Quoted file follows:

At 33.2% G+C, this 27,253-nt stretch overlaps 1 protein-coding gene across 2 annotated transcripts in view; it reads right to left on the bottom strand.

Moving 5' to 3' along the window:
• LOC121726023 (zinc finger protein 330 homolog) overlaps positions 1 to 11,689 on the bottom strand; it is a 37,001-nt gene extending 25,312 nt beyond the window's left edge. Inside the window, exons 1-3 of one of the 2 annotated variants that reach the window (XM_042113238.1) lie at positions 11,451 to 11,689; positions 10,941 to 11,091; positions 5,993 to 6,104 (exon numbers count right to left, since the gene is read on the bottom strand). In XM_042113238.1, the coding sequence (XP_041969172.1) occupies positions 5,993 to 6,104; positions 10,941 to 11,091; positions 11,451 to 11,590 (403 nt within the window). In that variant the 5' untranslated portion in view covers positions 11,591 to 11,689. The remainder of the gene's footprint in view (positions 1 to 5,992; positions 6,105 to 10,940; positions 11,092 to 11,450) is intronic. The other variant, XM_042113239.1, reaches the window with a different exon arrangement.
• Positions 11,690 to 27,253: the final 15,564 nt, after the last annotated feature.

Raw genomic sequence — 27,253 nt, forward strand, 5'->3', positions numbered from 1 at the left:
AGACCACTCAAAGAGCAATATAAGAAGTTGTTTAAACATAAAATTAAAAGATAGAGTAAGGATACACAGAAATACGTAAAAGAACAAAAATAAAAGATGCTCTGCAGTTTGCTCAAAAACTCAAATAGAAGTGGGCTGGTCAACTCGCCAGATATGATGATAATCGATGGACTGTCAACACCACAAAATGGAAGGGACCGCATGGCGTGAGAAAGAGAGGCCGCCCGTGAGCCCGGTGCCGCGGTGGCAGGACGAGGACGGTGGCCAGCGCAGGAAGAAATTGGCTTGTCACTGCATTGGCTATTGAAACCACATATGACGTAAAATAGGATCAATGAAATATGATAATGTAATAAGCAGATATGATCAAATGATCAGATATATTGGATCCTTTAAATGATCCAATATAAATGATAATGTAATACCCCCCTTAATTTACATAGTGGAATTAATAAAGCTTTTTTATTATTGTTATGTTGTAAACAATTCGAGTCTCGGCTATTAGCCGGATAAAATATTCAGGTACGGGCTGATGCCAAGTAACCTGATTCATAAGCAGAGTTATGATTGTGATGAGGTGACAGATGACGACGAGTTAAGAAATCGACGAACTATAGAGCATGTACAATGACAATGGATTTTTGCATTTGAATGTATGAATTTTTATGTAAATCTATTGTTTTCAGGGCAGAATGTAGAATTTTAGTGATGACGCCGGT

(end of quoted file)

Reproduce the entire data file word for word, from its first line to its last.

At 33.2% G+C, this 27,253-nt stretch overlaps 1 protein-coding gene across 2 annotated transcripts in view; it reads right to left on the bottom strand.

Moving 5' to 3' along the window:
• LOC121726023 (zinc finger protein 330 homolog) overlaps positions 1 to 11,689 on the bottom strand; it is a 37,001-nt gene extending 25,312 nt beyond the window's left edge. Inside the window, exons 1-3 of one of the 2 annotated variants that reach the window (XM_042113238.1) lie at positions 11,451 to 11,689; positions 10,941 to 11,091; positions 5,993 to 6,104 (exon numbers count right to left, since the gene is read on the bottom strand). In XM_042113238.1, the coding sequence (XP_041969172.1) occupies positions 5,993 to 6,104; positions 10,941 to 11,091; positions 11,451 to 11,590 (403 nt within the window). In that variant the 5' untranslated portion in view covers positions 11,591 to 11,689. The remainder of the gene's footprint in view (positions 1 to 5,992; positions 6,105 to 10,940; positions 11,092 to 11,450) is intronic. The other variant, XM_042113239.1, reaches the window with a different exon arrangement.
• Positions 11,690 to 27,253: the final 15,564 nt, after the last annotated feature.

Raw genomic sequence — 27,253 nt, forward strand, 5'->3', positions numbered from 1 at the left:
AGACCACTCAAAGAGCAATATAAGAAGTTGTTTAAACATAAAATTAAAAGATAGAGTAAGGATACACAGAAATACGTAAAAGAACAAAAATAAAAGATGCTCTGCAGTTTGCTCAAAAACTCAAATAGAAGTGGGCTGGTCAACTCGCCAGATATGATGATAATCGATGGACTGTCAACACCACAAAATGGAAGGGACCGCATGGCGTGAGAAAGAGAGGCCGCCCGTGAGCCCGGTGCCGCGGTGGCAGGACGAGGACGGTGGCCAGCGCAGGAAGAAATTGGCTTGTCACTGCATTGGCTATTGAAACCACATATGACGTAAAATAGGATCAATGAAATATGATAATGTAATAAGCAGATATGATCAAATGATCAGATATATTGGATCCTTTAAATGATCCAATATAAATGATAATGTAATACCCCCCTTAATTTACATAGTGGAATTAATAAAGCTTTTTTATTATTGTTATGTTGTAAACAATTCGAGTCTCGGCTATTAGCCGGATAAAATATTCAGGTACGGGCTGATGCCAAGTAACCTGATTCATAAGCAGAGTTATGATTGTGATGAGGTGACAGATGACGACGAGTTAAGAAATCGACGAACTATAGAGCATGTACAATGACAATGGATTTTTGCATTTGAATGTATGAATTTTTATGTAAATCTATTGTTTTCAGGGCAGAATGTAGAATTTTAGTGATGACGCCGGT